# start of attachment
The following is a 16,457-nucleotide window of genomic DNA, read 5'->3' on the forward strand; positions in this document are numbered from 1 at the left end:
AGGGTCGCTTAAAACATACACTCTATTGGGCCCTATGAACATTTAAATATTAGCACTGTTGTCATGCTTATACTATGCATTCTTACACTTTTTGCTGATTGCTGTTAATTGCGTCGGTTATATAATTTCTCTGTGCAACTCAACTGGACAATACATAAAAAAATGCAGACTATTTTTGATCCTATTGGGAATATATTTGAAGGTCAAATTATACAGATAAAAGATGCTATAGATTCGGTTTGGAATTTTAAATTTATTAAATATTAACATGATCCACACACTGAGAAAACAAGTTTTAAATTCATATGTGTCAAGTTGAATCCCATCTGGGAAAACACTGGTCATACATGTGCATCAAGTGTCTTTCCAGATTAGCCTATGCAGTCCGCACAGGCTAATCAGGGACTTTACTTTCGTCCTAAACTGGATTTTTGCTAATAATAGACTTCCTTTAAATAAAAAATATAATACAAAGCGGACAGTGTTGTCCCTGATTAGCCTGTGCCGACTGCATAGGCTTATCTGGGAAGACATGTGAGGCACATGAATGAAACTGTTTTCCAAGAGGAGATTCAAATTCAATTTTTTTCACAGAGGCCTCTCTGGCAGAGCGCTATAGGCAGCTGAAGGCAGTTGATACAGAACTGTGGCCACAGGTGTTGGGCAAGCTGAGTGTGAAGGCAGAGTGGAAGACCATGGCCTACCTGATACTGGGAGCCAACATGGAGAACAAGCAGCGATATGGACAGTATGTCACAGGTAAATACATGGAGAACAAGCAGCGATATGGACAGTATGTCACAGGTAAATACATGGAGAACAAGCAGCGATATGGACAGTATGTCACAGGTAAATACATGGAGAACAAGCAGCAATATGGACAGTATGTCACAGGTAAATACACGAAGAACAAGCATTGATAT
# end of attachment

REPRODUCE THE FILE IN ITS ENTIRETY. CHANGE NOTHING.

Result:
The following is a 16,457-nucleotide window of genomic DNA, read 5'->3' on the forward strand; positions in this document are numbered from 1 at the left end:
AGGGTCGCTTAAAACATACACTCTATTGGGCCCTATGAACATTTAAATATTAGCACTGTTGTCATGCTTATACTATGCATTCTTACACTTTTTGCTGATTGCTGTTAATTGCGTCGGTTATATAATTTCTCTGTGCAACTCAACTGGACAATACATAAAAAAATGCAGACTATTTTTGATCCTATTGGGAATATATTTGAAGGTCAAATTATACAGATAAAAGATGCTATAGATTCGGTTTGGAATTTTAAATTTATTAAATATTAACATGATCCACACACTGAGAAAACAAGTTTTAAATTCATATGTGTCAAGTTGAATCCCATCTGGGAAAACACTGGTCATACATGTGCATCAAGTGTCTTTCCAGATTAGCCTATGCAGTCCGCACAGGCTAATCAGGGACTTTACTTTCGTCCTAAACTGGATTTTTGCTAATAATAGACTTCCTTTAAATAAAAAATATAATACAAAGCGGACAGTGTTGTCCCTGATTAGCCTGTGCCGACTGCATAGGCTTATCTGGGAAGACATGTGAGGCACATGAATGAAACTGTTTTCCAAGAGGAGATTCAAATTCAATTTTTTTCACAGAGGCCTCTCTGGCAGAGCGCTATAGGCAGCTGAAGGCAGTTGATACAGAACTGTGGCCACAGGTGTTGGGCAAGCTGAGTGTGAAGGCAGAGTGGAAGACCATGGCCTACCTGATACTGGGAGCCAACATGGAGAACAAGCAGCGATATGGACAGTATGTCACAGGTAAATACATGGAGAACAAGCAGCGATATGGACAGTATGTCACAGGTAAATACATGGAGAACAAGCAGCGATATGGACAGTATGTCACAGGTAAATACATGGAGAACAAGCAGCAATATGGACAGTATGTCACAGGTAAATACACGAAGAACAAGCATTGATAT